Multicultural council offers info on helping Syrian refugees

The New Brunswick Multicultural Council has launched a new website designed to be a one-stop spot for people who want to volunteer to help Syrian refugees.

New portal should help manage information and map available resources

Five Syrian babies, three of them triplets (L to C), lie in blankets among their relatives as they arrive with other refugees and migrants aboard the passenger ferries Blue Star Patmos and Eleftherios Venizelos from the islands of Lesbos and Chios at the port of Piraeus, near Athens, Greece, October 21, 2015. (Alkis Konstantinidis/Reuters)

The New Brunswick Multicultural Council has launched a new website designed to be a one-stop spot for people who want to volunteer to help Syrian refugees.

The council represents 13 agencies in the province that serve immigrants and in the last few weeks those agencies have been dealing with an increase in people wanting to volunteer.

"It will help us to engage people at the right time when they're needed, " said Alex LeBlanc, executive director of the New Brunswick Multicultural Council. He says agencies that help refugees have paper-based volunteer sign-up procedures and the digital database will help organize information coming in. 

Alex LeBlanc of the New Brunswick Multicultural Council has launched an online page to give New Brunswickers information on how they can help Syrian refugees when they arrive in the province. (CBC)
The web site went live Wednesday morning and the council is hoping it will make it more efficient for people signing up to volunteer.

 "What's happened recently is that we've seen the traffic go up and I guess when, as an example, if you were to see the traffic pressure in downtown Fredericton quadruple, you'd have to look at your traffic solutions. You know, how are we managing intake and make sure people flow through in a timely way. In some cases our members have had more than 300 people contact them in a couple of weeks," he said.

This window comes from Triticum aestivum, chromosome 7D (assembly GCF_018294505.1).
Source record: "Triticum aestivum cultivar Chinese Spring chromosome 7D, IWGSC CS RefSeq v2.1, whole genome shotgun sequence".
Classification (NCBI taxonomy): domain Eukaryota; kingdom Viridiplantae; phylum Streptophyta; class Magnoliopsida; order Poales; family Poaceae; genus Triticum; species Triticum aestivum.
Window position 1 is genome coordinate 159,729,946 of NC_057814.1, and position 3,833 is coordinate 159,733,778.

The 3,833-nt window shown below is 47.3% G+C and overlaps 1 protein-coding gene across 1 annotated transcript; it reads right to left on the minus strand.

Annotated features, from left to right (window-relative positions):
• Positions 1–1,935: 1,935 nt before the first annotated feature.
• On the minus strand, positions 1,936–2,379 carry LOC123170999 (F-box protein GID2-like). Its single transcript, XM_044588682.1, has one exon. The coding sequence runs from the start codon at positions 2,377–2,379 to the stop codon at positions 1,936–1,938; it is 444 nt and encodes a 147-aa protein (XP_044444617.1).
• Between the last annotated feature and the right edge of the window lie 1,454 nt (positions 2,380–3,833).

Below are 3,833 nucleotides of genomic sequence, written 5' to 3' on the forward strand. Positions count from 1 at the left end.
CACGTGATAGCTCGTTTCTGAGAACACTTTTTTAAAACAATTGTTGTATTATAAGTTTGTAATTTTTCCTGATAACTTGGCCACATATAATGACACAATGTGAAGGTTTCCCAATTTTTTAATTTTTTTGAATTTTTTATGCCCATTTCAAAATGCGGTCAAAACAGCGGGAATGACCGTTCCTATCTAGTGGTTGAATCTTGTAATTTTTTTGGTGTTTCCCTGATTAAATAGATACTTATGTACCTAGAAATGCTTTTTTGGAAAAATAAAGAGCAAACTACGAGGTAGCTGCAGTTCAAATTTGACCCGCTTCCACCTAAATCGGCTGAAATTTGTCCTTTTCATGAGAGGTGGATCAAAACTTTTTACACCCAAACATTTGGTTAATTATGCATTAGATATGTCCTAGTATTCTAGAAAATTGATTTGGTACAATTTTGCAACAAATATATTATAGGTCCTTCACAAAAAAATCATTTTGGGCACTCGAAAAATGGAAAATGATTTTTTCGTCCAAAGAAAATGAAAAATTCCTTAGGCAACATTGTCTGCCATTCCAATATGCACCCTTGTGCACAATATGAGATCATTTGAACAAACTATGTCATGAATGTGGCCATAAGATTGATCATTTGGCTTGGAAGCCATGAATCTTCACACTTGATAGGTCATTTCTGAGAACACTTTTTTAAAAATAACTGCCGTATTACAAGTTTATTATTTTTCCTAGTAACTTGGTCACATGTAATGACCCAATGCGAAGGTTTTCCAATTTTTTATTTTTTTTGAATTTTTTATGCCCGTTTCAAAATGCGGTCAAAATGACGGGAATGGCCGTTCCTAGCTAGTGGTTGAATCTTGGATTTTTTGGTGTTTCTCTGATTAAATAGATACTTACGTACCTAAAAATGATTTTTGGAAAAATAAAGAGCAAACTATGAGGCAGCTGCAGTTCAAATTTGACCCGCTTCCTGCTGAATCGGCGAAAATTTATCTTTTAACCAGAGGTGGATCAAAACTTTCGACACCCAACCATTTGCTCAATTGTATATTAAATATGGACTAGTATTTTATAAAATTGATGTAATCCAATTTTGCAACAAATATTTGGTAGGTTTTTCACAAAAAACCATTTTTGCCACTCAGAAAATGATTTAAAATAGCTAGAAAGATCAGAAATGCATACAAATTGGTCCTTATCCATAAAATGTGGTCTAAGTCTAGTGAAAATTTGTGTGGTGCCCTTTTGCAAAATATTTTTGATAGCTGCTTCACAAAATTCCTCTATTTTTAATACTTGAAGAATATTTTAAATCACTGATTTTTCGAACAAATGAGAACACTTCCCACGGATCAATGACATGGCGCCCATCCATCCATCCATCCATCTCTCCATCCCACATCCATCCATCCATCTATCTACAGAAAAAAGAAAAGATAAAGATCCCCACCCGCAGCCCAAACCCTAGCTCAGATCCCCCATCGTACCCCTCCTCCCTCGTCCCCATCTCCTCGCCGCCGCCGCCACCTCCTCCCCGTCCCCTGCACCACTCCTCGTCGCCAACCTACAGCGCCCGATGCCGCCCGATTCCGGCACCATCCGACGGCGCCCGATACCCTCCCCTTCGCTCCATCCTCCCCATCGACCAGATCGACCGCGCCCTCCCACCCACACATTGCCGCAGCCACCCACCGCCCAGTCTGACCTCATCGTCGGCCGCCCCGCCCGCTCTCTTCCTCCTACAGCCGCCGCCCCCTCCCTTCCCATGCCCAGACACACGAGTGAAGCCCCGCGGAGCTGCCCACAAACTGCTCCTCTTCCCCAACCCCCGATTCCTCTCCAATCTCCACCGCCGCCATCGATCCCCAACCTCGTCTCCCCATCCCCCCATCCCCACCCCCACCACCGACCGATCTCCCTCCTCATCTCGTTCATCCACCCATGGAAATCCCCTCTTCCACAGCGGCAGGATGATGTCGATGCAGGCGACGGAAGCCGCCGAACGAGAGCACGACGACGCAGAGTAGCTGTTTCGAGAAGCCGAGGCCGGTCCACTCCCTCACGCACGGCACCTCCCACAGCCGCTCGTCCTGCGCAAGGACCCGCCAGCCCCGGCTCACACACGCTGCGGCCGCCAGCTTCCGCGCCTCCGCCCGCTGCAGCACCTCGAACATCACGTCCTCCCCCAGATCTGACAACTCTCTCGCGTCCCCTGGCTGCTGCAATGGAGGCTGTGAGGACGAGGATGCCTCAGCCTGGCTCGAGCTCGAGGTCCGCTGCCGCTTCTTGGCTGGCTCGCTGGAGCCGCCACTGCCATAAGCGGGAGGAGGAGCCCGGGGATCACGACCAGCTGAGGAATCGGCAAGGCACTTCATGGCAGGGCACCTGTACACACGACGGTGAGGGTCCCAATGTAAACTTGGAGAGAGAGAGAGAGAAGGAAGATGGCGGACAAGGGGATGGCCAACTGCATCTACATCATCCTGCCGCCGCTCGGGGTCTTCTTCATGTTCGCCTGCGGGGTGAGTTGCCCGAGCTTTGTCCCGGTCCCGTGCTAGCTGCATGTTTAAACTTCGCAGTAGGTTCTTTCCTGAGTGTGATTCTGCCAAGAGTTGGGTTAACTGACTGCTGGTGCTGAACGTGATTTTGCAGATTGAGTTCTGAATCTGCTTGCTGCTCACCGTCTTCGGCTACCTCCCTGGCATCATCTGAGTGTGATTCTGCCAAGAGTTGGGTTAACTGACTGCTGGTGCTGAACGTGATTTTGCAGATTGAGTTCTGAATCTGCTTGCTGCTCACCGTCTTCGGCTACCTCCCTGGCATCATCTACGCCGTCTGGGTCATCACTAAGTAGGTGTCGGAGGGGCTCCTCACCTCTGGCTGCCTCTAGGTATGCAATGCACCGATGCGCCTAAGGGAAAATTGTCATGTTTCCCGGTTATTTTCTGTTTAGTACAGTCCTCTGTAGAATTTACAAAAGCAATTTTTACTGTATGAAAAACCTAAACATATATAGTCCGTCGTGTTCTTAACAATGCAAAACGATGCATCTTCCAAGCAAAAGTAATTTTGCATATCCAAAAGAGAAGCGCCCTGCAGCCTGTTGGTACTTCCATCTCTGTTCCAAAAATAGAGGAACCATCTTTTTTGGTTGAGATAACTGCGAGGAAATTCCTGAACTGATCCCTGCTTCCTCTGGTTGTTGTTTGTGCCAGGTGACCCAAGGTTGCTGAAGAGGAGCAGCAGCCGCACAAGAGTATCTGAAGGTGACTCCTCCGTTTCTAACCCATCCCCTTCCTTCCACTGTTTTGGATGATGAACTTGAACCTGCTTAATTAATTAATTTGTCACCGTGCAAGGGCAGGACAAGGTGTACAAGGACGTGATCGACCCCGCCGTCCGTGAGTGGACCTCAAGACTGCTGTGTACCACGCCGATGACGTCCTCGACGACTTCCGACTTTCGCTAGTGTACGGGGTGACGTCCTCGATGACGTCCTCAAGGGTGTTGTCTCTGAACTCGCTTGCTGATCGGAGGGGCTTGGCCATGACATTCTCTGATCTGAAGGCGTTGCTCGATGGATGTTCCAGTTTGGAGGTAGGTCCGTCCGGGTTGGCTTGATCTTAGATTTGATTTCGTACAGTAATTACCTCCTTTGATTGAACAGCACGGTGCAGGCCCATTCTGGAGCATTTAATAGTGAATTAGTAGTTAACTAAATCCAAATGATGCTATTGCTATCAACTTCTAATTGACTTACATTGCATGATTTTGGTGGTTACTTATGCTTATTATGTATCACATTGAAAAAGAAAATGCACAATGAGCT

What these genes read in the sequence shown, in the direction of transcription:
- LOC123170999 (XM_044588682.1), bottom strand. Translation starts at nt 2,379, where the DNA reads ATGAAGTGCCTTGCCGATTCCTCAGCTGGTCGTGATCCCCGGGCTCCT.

LeBlanc says one of the biggest hurdles is getting the systems in place to manage information and map the resources available for refugees.

"Right now we're not in a crisis mode, we're preparing. We're kind of in the preparation stage. But when folks start to come, we're going to need resources on the turn of a dime." he said.

LeBlanc and others involved in planning for the government-assisted Syrian refugees are meeting Wednesday.

"People are feeling united around this but some of those logistical details are not finalized," he said. "We have all heard so far, the provincial government is prepared to accept up to 15-hundred and our members, the groups that are going to be on the ground have reinforced 'We can do that,' given a few logistical specifications."


To encourage thoughtful and respectful conversations, first and last names will appear with each submission to CBC/Radio-Canada's online communities (except in children and youth-oriented communities). Pseudonyms will no longer be permitted.

By submitting a comment, you accept that CBC has the right to reproduce and publish that comment in whole or in part, in any manner CBC chooses. Please note that CBC does not endorse the opinions expressed in comments. Comments on this story are moderated according to our Submission Guidelines. Comments are welcome while open. We reserve the right to close comments at any time.